Jennifer Ramos-Virley, Junior School art teacher, explores striking parallels between traditional academics and art, in her assertion that art should be regarded as an academic subject.
Echoing the experiences of many fellow art teaching colleagues, I have often found myself in the position of having to champion and defend the importance of the role of art in schools. Commonly seen as a soft subject, art is often considered to be a mere frill, judged only on its creative merits. Art is often one of the first subjects to be marginalised in curriculum changes and frequently misunderstood.
With the current emphasis on the importance of equipping the next generation with the 21st century skills needed to thrive in today's fast-changing world I wonder if it is now time to revaluate how art is viewed, valued and categorised alongside traditional academic subjects. Whilst I strongly believe art is, and should always remain, foremost a creative subject, to truly excel, appreciate and become enriched by and produce meaningful art, students require more than just the ability to be creative. Is it time to appreciate the value of art as an academic subject in order to ensure the status and quality of art in schools?
During many conversations over the years with teachers, parents and students I have noticed a similar pattern regarding the perception of art. One common misconception is that the students who do not excel in traditional core subjects do well in art as it is seen simply as a practical subject. I have often pointed out that the skills successful art students are required to demonstrate, such as critical thinking, analysis, investigation, innovation and communication, are the very same skills they need to be successful across a broad range of traditional academic subjects. Students who excel in art and produce meaningful and informed artwork will be the same students who do well in the traditional core subjects.
This leads me to question why, in many school settings, art is not given equal standing compared with what are considered core academic subjects such as English, maths, science and humanities. A common argument against raising the standing of art to equal status of core academic subjects is that students are not going to become artists so why study art. Conversely, students who study science, English and maths are not always destined to become scientists, authors and mathematicians. I would argue that in both the core academic subjects and in art, we are equipping students with a broad range of skills and experiences to enable students to lead meaningful and productive lives.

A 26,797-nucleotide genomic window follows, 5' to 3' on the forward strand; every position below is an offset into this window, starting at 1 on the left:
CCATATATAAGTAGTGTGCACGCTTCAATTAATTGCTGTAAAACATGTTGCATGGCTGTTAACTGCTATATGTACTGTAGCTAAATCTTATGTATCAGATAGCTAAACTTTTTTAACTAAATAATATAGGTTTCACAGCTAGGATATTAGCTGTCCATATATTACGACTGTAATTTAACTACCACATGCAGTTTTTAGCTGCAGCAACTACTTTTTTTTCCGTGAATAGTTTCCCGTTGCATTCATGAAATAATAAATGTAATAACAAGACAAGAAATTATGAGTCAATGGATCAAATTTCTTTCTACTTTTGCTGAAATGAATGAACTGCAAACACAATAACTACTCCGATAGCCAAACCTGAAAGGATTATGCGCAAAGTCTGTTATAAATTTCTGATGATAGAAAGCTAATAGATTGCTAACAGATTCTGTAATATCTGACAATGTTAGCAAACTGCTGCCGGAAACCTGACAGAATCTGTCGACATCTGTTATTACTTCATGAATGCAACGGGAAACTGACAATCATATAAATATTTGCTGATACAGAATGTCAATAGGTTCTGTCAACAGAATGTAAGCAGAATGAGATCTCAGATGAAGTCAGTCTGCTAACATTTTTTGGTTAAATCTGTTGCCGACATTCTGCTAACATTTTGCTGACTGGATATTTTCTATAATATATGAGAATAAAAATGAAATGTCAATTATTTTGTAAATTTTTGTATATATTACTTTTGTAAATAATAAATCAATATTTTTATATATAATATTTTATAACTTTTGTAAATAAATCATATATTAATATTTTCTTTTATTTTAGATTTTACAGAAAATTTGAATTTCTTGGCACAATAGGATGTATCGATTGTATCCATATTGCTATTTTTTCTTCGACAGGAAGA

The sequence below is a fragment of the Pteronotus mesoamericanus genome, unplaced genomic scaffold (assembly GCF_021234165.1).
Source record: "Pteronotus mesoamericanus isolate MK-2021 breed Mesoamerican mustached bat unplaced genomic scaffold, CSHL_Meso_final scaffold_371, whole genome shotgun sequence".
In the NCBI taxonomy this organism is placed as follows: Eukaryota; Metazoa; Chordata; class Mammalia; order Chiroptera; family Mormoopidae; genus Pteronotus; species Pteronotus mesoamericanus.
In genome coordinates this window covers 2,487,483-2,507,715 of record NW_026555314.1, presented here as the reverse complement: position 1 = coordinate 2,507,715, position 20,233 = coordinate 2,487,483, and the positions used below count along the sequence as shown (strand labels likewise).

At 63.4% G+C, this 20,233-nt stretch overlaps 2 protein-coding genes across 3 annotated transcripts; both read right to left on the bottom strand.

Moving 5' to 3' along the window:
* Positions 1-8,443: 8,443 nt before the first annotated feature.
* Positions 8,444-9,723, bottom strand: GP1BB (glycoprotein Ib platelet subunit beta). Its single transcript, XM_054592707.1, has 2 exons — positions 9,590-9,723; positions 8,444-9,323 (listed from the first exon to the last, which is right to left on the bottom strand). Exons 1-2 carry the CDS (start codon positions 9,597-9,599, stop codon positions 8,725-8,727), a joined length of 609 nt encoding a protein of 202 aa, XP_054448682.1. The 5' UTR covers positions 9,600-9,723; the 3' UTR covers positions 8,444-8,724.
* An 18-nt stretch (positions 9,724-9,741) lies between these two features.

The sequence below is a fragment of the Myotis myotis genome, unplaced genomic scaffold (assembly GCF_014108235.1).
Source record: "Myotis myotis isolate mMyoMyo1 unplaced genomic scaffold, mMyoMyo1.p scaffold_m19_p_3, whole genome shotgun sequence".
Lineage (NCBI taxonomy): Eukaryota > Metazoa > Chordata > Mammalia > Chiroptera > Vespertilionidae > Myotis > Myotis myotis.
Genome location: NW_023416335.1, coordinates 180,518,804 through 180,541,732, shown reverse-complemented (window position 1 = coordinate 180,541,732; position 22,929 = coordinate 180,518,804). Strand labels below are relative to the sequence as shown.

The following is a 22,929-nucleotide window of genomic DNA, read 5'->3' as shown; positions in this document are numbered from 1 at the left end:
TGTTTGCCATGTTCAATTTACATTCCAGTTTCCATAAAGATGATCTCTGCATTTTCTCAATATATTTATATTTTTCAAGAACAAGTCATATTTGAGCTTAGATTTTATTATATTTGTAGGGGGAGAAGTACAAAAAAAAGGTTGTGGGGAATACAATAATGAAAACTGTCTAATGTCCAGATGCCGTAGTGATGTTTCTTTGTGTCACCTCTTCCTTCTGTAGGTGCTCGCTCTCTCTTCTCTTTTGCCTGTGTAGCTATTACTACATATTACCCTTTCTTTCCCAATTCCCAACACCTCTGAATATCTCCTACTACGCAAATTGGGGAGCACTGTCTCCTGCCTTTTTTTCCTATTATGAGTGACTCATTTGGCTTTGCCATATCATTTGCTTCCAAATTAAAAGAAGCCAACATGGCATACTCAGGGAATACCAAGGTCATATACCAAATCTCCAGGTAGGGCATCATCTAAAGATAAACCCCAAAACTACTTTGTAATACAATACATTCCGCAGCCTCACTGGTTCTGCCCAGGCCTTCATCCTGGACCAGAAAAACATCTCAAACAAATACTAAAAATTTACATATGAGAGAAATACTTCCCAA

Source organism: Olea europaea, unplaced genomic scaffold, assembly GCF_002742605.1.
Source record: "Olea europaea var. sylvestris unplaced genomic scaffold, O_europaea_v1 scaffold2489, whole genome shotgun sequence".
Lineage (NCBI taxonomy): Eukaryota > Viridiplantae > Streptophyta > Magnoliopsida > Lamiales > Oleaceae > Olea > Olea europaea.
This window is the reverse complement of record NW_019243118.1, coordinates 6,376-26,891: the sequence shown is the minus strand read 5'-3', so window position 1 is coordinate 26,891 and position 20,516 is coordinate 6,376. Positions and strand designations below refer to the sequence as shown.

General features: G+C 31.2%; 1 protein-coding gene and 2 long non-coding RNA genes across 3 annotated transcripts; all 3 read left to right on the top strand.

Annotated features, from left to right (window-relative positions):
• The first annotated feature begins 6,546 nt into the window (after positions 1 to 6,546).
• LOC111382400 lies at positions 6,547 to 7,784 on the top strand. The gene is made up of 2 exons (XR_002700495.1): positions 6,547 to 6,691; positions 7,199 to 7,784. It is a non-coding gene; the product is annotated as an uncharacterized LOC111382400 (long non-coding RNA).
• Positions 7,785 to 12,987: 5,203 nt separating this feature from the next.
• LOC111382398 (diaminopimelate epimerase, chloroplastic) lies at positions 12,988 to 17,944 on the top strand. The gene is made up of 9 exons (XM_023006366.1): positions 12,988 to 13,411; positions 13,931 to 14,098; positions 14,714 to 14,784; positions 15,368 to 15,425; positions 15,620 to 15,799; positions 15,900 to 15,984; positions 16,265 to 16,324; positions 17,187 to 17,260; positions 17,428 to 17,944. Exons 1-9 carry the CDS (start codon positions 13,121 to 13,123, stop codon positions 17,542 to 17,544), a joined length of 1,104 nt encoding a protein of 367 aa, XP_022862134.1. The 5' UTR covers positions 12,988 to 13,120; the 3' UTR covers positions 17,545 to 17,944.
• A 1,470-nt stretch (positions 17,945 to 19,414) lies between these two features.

In 2016 the UK government decided to introduce the EBacc (English Baccalaureate) system to measure progress in Secondary schools. This is an example of the separation of art from academia. The EBacc system is designed to measure a school’s success based on the number of pupils who make progress in 8 GCSEs in a prescribed set of 5 core subjects. The subjects which make up this core set are English language, English literature, maths, the sciences, geography, history and languages. The government’s ambition is to see 75% of pupils studying the EBacc subject combination at GCSE by 2022. The EBacc is made up of the subjects which the Russell Group says, at A-Level, open more doors to university degrees. This example of educational reform sends a powerful message about the perceived value and merits of art as an academic subject in UK schools.
If we are to successfully raise the status of art then common misconceptions need addressing, and the parallels between core subjects and art need explaining. The thinking dispositions that are key to analysing and engaging with artwork apply across a range of academic subjects.
Albert Einstein famously said, "the greatest scientists are artists as well”. In many ways, science and art are inseparably linked. A variety of the core science process skills are integral to the art curriculum, most commonly observing, experimenting, and communicating. These are skills which, when mastered, are also central requirements for students to be successful in their art studies.
Art encourages students to examine and observe closely and repeatedly. When students take risks and experiment with art techniques and materials they learn valuable lessons about discovery, a key element of both art and science. In both art and science in order for students to communicate complex ideas and meanings, they need to demonstrate an understanding of visual language to convey ideas and concepts in a variety of ways.